Interview

Interview: Meet the Psychedelic Gnawa Blues of Bab L' Bluz

We talk to the Moroccan-French quartet about their latest album Nayda! and the new wave of women fronting Gnawa bands.

Bab L' Bluz, translated as "The Door of the Blues," is a Franco-Moroccan group created in 2018 in Marrakech.

At the beginning of 2017, the Moroccan singer-guitarist Yousra Mansour met the French guitarist and producer Brice Bottin. They had been working with Moroccan musicians for several years, at an artistic residency mixing Gnawa music with other styles. Both passionate about Gnawa music, they decided to learn the Guembri together.

In mid-2017, while they were learning how to play Guembri (the primary instrument of the Gnawa music, with a bass sound and three strings) and Awisha (a descendant of the Guembri but smaller with the same strings, and with a high tone that sounds more like a guitar or looks and sounds like a Mauritanian Tidinît), they started composing the foundations of the first Bab L' Bluz album. It was a repertoire of ten songs that respected the analogical universe of the '60s and '70s. The group want to mix their influences tastefully and prefer to be a psychedelic Moroccan rock band, rather than just be labelled as world music.

In mid-2018, long time friends and musicians from Lyon, Jérôme Bartholomé on Qraqeb (Percussion used in Gnawa music)/ flute/vocals), and Hafid Zouaoui (drums/backing vocals), joined the band. They performed their first live concert on Radio Nova. Months after forming the quartet, they began recording their debut album called Nayda!, released by Real World Records in June.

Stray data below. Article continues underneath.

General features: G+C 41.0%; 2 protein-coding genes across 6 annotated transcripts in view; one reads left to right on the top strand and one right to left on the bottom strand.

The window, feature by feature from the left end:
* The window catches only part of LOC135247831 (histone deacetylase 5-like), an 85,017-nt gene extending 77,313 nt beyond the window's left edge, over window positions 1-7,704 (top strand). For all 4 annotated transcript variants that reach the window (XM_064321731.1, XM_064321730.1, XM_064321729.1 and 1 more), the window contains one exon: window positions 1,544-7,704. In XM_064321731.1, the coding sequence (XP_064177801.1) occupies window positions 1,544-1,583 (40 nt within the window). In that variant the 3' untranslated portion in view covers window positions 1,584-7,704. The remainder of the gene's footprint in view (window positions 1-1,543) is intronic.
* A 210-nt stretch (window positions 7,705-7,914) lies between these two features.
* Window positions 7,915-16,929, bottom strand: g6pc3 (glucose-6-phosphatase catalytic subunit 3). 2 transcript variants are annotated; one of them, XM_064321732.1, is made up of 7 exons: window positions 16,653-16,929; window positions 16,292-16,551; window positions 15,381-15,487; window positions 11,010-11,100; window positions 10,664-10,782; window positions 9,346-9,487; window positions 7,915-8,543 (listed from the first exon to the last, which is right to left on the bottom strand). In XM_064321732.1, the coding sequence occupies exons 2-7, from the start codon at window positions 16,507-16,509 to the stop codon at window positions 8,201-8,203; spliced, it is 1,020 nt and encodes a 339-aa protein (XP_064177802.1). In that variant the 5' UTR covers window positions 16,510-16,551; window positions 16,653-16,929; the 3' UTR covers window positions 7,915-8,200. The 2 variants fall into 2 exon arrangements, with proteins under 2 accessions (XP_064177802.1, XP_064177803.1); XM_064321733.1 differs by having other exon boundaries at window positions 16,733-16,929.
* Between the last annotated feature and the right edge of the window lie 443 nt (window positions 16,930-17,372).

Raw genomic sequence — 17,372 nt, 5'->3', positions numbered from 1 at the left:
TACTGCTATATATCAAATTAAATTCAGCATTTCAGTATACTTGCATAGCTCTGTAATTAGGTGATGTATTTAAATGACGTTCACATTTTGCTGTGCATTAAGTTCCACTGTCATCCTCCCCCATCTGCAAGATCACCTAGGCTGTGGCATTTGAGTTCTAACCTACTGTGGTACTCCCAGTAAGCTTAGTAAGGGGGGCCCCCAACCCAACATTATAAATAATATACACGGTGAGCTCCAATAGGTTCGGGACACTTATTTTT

This interview has been edited and condensed for clarity.


Bab L' Bluz - Ila Mata (Official Video) www.youtube.com

We've noticed that the amount of female-fronted Gnawa acts is increasing these days.

Yes, indeed, it's a great pleasure to see more and more women leaders of Gnawa bands or even playing other styles of music, especially in a very patriarchal society. The woman who played music was seen as a negative because maybe she gave off an image of the strong and free woman, something that wasn't very appreciated at the time. After all, it scared the man and the society, especially in the musical environment of Gnawa, which is very male-dominated compared to other traditional Moroccan kinds of music. We're now seeing significant changes on that side in Morocco. In many other societies, fortunately, women are becoming more and more ambitious, many of them choose to live their passions to the fullest, even if they risk rejection by their own families. Thankfully, even the way societies look at these women nowadays has changed, it has become more supportive and admiring.

In the past few years, we've seen a beautiful wave of women musicians, such as Asma Hamzaoui & Bnat Timoktu, Hind Ennaira and Bnat Guinia and many others not known yet, who artistically transmit this message of equality between men and women. Finally, the love we can have for an instrument or a style of music shouldn't be limited by the fact of being a man or a woman.

What are your main inspirations? After all, there seems to be a lot of fusion of other genres with Gnaoua music.